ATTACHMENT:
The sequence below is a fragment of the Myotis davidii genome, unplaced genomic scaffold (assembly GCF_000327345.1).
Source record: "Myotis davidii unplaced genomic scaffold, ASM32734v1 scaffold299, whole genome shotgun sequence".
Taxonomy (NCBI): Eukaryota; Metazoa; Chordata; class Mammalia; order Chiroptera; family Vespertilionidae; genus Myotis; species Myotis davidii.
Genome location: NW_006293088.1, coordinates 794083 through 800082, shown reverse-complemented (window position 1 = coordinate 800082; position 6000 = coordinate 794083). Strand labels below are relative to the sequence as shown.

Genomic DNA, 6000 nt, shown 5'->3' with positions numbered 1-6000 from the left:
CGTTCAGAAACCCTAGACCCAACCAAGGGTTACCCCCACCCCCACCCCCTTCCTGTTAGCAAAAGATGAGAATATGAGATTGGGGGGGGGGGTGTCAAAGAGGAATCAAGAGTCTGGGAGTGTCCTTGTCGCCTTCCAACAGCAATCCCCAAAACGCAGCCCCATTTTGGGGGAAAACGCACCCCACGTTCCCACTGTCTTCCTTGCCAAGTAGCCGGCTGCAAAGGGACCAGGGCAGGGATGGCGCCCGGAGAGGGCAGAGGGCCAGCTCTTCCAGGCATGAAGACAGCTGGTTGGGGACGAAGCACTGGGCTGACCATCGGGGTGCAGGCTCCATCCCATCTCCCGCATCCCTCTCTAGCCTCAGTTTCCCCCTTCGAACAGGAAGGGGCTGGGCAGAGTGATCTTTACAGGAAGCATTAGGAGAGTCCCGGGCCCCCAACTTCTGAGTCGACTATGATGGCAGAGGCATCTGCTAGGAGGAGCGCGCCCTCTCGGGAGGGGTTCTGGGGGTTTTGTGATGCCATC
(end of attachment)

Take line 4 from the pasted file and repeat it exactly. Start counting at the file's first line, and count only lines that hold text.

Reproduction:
Genome location: NW_006293088.1, coordinates 794083 through 800082, shown reverse-complemented (window position 1 = coordinate 800082; position 6000 = coordinate 794083). Strand labels below are relative to the sequence as shown.